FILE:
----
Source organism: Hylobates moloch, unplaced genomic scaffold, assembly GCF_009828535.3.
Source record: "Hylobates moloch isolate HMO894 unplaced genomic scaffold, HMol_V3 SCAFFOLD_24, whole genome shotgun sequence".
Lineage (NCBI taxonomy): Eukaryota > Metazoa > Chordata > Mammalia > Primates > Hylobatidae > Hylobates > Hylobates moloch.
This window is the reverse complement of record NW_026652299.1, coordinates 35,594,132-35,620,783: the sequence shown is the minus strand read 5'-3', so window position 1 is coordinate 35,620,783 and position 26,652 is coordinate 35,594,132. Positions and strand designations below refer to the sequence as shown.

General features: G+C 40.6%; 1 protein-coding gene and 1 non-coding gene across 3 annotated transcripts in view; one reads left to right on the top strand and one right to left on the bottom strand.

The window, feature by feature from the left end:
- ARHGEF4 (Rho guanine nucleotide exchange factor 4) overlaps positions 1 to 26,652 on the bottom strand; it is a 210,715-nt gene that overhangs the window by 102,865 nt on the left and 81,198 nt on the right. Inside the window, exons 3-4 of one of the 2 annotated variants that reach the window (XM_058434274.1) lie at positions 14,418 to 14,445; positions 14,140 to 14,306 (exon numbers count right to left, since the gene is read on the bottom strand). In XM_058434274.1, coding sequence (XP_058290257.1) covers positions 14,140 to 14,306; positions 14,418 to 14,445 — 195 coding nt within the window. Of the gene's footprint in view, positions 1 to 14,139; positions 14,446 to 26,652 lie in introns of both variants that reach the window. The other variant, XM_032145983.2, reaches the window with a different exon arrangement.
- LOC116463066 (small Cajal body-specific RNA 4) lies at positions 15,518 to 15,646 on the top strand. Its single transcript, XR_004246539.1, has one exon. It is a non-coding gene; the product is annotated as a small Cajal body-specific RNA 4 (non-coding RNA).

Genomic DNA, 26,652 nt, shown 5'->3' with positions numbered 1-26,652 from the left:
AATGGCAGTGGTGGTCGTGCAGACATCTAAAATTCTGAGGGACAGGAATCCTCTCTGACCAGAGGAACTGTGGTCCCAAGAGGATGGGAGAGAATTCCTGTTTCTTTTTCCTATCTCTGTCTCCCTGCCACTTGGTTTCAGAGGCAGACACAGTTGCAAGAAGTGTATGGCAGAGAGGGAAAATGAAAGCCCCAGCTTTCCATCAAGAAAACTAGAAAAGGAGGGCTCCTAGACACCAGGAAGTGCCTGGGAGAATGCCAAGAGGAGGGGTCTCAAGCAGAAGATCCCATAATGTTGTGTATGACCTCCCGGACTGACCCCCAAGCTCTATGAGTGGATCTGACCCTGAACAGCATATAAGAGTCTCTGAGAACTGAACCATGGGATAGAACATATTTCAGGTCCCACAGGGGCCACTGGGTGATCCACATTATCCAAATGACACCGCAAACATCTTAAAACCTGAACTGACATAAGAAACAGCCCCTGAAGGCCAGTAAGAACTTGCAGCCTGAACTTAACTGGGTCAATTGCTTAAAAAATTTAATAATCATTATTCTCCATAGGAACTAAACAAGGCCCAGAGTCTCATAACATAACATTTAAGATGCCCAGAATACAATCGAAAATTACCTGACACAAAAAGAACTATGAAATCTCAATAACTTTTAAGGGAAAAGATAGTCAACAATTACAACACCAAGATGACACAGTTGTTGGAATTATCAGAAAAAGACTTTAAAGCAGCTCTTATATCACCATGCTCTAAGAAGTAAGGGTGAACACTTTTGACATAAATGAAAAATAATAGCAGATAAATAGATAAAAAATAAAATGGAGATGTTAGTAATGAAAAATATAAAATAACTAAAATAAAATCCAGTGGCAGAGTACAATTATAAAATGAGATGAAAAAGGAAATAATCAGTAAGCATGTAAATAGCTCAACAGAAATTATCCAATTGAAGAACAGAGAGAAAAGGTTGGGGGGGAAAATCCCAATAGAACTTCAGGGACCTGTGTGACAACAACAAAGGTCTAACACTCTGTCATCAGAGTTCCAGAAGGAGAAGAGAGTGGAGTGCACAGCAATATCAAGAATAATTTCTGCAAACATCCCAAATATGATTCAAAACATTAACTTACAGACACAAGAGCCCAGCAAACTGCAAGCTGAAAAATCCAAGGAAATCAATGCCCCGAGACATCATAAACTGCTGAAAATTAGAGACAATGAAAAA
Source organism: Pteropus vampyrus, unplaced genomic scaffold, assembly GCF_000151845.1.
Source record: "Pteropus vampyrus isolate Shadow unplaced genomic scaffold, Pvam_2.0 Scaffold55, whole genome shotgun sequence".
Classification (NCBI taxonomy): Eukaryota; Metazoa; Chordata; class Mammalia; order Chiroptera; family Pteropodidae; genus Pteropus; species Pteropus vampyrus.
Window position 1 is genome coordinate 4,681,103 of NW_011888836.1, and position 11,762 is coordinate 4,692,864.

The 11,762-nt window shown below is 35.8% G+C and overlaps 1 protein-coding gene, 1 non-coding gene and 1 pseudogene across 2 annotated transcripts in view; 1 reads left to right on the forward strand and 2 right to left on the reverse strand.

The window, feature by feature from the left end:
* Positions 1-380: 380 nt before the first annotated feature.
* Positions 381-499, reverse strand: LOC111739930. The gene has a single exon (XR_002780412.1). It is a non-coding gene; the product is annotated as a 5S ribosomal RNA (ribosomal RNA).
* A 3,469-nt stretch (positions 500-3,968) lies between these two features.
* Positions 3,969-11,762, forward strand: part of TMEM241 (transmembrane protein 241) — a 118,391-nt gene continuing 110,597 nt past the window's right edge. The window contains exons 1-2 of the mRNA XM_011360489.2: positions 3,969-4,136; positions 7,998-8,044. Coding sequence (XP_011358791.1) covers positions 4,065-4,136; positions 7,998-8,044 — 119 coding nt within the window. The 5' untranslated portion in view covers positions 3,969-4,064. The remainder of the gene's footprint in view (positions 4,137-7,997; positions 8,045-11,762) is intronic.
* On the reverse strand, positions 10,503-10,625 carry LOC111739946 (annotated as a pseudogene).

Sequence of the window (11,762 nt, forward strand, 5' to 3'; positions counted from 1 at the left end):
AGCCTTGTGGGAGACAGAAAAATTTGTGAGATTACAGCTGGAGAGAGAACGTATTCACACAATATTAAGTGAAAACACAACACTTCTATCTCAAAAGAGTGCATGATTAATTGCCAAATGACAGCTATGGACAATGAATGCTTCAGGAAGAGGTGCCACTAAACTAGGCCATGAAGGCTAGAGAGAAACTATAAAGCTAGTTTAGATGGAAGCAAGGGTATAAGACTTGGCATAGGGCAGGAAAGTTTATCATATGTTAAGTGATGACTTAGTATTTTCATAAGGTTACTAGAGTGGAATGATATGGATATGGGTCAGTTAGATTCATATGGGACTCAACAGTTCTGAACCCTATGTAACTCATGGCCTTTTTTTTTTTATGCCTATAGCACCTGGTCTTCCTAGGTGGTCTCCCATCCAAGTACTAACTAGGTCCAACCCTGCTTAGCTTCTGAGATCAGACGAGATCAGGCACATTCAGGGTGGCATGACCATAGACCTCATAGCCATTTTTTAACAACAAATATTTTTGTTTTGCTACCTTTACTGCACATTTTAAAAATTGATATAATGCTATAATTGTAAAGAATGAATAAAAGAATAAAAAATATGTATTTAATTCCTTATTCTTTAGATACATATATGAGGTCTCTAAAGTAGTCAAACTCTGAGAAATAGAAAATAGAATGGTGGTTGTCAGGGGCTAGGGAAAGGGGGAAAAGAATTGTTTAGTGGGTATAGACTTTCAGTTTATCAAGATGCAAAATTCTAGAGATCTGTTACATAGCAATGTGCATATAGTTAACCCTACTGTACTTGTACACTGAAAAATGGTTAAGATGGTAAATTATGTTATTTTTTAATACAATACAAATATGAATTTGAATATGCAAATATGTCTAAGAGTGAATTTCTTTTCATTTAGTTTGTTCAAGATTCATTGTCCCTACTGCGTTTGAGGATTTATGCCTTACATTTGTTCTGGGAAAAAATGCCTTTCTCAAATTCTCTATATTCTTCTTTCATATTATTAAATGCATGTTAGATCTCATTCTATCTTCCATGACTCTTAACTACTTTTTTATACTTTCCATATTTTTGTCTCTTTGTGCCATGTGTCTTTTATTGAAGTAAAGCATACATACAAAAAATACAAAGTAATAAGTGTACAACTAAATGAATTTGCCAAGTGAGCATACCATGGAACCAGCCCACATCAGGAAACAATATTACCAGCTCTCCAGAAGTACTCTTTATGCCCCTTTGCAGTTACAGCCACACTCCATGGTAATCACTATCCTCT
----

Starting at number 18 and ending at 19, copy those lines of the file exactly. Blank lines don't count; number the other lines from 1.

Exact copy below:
* Positions 381-499, reverse strand: LOC111739930. The gene has a single exon (XR_002780412.1). It is a non-coding gene; the product is annotated as a 5S ribosomal RNA (ribosomal RNA).
* A 3,469-nt stretch (positions 500-3,968) lies between these two features.